Jim Rash

Jim Rash

He was born James Rash in Charlotte, NC. Rash attended a K-12 parochial school, the Charlotte Latin School, but he was, he later said, not a particularly studious youth. Upon graduation in 1989, Rash had hoped to go to the University of North Carolina in Chapel Hill, but, lacking the grades, he spent a year at a boarding prep school, the Lawrenceville School in Lawrenceville, NJ. It was there, with the school's dynamic theater department that he discovered a proclivity for drama, which he took back to North Carolina once accepted to UNC. He graduated in 1994 with a bachelor's degree in radio, television and motion picture arts. Rash moved to Los Angeles, did his requisite time waiting tables while searching for projects, and took what one-off jobs he could snare, including an ad for McDonald's and, in his first TV job, a minor guest role on the sitcom "Cybill" (CBS, 1995-98). He picked up a few more sitcom guest shots in ensuing years, the most substantial a recurring tabloid fact-checker on the Tea Leoni-anchored sitcom "The Naked Truth" (ABC/NBC, 1995-98). In 1999, his first cast job proved an oddity, seeing him as a privation-beset denizen of Plymouth Colony on the CBS situation comedy about 17th century Massachusetts Puritans, "Thanks." After that six-episode summer run, Rash popped up almost immediately on The WB's fall line-up as comic support to Park Overall on the short-lived country girl-goes-urban sitcom, "Katie Joplin" (1999). In the meantime, Rash began taking improv classes at L.A.'s premier comedy theatrical company, the Groundlings, and found his groove at the turn of the century when he was accepted into its ranks, forming a writing tandem with fellow Groundling Nat Faxon. While he honed those skills, he picked up a raft of bit one-off jobs, including TV guest shots, telefilms, indie features and even the occasional major studio jobs, typically colorful, quirky and/or nerdy parts, a la brief turns in the psychological thriller "One Hour Photo" (2002) and the Spielberg sci-fi flick "Minority Report" (2003). In 2002, he landed the first of what would become six episodes on the Fox sitcom "That '70s Show" (1998-2006), and, in 2003, he would begin a recurring role as Andrew on the improv-heavy Comedy Central mockumentary series "Reno 911!" (2003-09). Created by veterans of New York sketch-comedy troupe The State, the show also liberally tapped Groundlings talent to play dysfunctional denizens of Reno, NV, encountered by the Reno Sheriff's Department. Andrew would pop up throughout the show's run, on a first-name basis with the deputies due to his frequent comic sexual mishaps, including finding himself stuck inside a lifelike sex doll.Rash and Faxon produced one of their scripts for a pilot, "Adopted," in 2005, which starred Bernadette Peters and Christine Baranski as birth and adoptive mothers vying for the affections of their grown son, but ABC passed it as a series. With some limelight falling on his comedic talent, in 2006, Rash found himself in estimable company on the sitcom "Help Me Help You," anchored by Ted Danson as a renowned psychotherapist in need of some help himself. Rash played an insecure, closeted member of Danson's therapy group. The show also featured Jane Kaczmarek, Tim Meadows, Jere Burns and Jane Lynch, but the talent failed to draw audiences and it shuttered after a half season. Rash continued to land small, persistently quirky one-off acting jobs while he and Faxon worked on a screenplay - based on Rash's own childhood - centered on a young boy attempting to establish a meaningful dialogue with a distant mother and a philandering stepfather during a family trip. The process of shopping the script earned them a shot at adapting Kaui Hart Hemmings' novel The Descendants for an upcoming feature film. In 2009, Rash picked up another recurring role on the deliriously funny NBC sitcom "Community." He played Craig Pelton, the irrepressibly peppy dean of Greendale Community College with a proclivity to don ridiculous theme costumes for various campus events.The show initially followed an eclectic cross-section of students, young and old, who form an ad hoc Spanish study group, which becomes secondary to their weekly capers and social gymnastics. But Pelton's flamboyant attempts to insert himself into their cloister and his serial incompetence (as when the campus is trashed multiple times over in apocalyptic student paintball tournaments) made him more than just an ancillary character. In 2010, producers and NBC even supplemented Rash's episode work by featuring him in a series of "webisodes" on the network website, "Dean Pelton's Office Hours," and officially put him in the opening credits as cast member for the 2011-12 season. Meanwhile, "The Descendants" premiered in late 2011 to nearly universal raves. Directed and co-scripted by director Alexander Payne, it told the tale of a Hawaii landowner (George Clooney) grown apart from his wife and daughters but struggling to bridge the distance and become a real parent upon the death of the former. Made for Fox Searchlight for less than $20 million, the film grossed $170 million globally and drew five Academy Award nominations. In early 2012, Payne, Faxon and Rash won the Oscar for Best Adapted Screenplay. The success of the film opened doors for Rash and Faxon, who saw their coming-of-age script, titled "The Way, Way Back," purchased and put into production. Both writers were slated to co-direct an impressive cast reported to include Steve Carell, Toni Collette, Allison Janney and Sam Rockwell.By Matthew Grimm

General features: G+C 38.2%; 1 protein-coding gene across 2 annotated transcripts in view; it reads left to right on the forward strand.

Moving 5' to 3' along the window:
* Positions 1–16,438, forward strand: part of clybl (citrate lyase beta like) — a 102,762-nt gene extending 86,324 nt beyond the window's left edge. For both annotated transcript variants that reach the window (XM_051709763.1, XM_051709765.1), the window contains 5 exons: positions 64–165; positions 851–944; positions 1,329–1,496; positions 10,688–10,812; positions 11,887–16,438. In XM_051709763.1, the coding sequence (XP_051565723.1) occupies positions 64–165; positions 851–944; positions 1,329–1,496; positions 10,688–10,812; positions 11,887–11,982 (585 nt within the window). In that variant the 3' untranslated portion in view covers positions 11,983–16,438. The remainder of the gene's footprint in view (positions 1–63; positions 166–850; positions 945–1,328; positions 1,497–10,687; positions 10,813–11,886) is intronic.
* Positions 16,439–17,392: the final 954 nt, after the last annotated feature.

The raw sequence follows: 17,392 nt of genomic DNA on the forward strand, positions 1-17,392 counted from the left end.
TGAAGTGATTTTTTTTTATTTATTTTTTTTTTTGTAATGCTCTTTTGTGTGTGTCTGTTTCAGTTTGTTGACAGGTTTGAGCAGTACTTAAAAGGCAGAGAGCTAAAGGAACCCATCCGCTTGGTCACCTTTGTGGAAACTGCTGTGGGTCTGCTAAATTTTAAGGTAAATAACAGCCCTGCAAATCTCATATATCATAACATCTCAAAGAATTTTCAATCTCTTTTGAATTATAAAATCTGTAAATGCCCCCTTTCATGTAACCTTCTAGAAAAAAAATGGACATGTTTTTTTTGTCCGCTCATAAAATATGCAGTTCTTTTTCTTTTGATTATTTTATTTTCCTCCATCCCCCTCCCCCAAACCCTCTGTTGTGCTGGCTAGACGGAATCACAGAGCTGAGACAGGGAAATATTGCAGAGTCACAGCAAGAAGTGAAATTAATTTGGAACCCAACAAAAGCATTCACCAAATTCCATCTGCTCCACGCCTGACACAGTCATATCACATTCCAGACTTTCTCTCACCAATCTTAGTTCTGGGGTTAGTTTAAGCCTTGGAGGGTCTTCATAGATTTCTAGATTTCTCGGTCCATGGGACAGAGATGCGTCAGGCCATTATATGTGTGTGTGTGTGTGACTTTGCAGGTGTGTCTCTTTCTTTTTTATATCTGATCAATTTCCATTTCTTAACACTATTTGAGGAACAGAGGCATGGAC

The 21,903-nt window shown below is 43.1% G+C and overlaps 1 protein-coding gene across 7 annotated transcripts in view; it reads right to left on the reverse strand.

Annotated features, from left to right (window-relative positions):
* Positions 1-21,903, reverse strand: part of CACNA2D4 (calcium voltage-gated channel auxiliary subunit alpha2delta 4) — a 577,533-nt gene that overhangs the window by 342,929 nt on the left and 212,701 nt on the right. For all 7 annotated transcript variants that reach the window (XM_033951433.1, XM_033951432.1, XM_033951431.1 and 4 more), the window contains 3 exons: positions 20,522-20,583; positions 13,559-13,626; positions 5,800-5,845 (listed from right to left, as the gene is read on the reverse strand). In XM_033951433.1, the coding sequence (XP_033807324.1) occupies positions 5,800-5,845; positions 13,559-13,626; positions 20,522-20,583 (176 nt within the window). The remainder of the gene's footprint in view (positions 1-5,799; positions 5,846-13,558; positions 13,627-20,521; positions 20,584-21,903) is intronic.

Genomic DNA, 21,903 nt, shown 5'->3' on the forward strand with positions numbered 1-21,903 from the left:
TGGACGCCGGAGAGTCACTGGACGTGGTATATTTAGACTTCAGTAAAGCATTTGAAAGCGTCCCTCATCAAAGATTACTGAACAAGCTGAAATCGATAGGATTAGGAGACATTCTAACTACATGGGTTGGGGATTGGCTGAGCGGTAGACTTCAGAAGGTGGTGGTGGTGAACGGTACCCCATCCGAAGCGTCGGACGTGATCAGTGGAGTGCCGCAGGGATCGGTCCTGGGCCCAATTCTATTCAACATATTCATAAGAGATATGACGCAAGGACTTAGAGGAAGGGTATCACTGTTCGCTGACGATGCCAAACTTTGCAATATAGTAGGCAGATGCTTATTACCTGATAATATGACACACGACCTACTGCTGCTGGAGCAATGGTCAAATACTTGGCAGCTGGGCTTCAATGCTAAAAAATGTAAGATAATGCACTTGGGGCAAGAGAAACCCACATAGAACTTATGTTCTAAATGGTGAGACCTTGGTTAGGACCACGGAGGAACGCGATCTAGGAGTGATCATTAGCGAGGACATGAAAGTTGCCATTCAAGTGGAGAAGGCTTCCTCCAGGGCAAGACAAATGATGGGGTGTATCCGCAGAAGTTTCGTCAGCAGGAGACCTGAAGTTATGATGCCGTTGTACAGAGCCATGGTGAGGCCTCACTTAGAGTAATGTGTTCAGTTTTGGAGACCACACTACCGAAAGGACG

Guest Appearances